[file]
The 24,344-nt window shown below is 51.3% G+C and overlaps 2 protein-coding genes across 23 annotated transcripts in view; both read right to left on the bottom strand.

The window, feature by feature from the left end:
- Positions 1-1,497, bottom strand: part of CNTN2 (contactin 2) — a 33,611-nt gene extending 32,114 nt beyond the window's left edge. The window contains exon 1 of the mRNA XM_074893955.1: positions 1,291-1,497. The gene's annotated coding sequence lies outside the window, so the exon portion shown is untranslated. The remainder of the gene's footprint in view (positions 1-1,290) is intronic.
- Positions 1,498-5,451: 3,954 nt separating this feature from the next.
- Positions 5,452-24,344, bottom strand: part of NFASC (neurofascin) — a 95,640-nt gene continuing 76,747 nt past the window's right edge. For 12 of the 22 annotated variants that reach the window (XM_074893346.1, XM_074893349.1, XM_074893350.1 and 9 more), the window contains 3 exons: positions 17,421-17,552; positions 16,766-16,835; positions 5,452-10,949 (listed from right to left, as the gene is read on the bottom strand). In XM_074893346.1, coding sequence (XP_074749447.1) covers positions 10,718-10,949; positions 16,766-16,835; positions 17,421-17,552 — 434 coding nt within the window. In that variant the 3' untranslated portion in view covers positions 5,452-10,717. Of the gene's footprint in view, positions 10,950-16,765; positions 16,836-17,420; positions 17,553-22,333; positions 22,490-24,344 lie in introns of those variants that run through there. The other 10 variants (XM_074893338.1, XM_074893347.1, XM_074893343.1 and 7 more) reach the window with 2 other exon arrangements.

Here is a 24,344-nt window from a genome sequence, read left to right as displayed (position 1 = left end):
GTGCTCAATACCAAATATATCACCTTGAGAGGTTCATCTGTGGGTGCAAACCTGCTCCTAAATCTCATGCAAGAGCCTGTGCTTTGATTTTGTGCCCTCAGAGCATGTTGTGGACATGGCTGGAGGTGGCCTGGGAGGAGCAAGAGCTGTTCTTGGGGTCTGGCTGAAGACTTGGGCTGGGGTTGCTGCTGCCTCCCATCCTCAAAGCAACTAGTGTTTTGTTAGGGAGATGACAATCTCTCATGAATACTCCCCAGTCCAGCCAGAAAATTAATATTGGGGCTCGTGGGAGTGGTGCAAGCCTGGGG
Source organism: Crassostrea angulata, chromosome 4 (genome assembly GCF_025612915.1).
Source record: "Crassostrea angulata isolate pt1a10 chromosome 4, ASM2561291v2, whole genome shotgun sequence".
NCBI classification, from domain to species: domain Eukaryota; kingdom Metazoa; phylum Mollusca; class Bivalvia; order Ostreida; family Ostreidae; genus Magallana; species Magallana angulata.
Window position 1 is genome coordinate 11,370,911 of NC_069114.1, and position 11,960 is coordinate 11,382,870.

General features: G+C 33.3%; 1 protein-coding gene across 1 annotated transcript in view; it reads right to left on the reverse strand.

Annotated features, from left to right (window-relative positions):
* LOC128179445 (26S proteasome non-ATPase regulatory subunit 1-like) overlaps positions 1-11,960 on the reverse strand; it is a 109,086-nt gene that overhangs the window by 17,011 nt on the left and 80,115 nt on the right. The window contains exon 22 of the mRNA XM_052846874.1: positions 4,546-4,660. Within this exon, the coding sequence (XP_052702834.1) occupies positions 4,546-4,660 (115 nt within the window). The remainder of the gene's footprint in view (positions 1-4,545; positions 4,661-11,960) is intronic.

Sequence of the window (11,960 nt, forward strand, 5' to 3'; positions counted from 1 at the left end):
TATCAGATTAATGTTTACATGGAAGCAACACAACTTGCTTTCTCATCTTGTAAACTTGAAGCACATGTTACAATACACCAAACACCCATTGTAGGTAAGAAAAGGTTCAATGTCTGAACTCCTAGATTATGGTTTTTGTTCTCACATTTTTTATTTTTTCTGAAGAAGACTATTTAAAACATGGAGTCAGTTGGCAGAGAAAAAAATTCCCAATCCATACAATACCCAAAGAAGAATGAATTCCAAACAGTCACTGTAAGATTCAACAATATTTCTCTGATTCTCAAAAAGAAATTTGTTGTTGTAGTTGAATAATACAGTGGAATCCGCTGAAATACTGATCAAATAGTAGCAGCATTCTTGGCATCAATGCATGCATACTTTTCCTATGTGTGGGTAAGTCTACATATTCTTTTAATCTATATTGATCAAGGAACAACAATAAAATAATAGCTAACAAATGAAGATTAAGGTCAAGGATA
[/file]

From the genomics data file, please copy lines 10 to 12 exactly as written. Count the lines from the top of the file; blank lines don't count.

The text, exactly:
NCBI classification, from domain to species: domain Eukaryota; kingdom Metazoa; phylum Mollusca; class Bivalvia; order Ostreida; family Ostreidae; genus Magallana; species Magallana angulata.
Window position 1 is genome coordinate 11,370,911 of NC_069114.1, and position 11,960 is coordinate 11,382,870.

General features: G+C 33.3%; 1 protein-coding gene across 1 annotated transcript in view; it reads right to left on the reverse strand.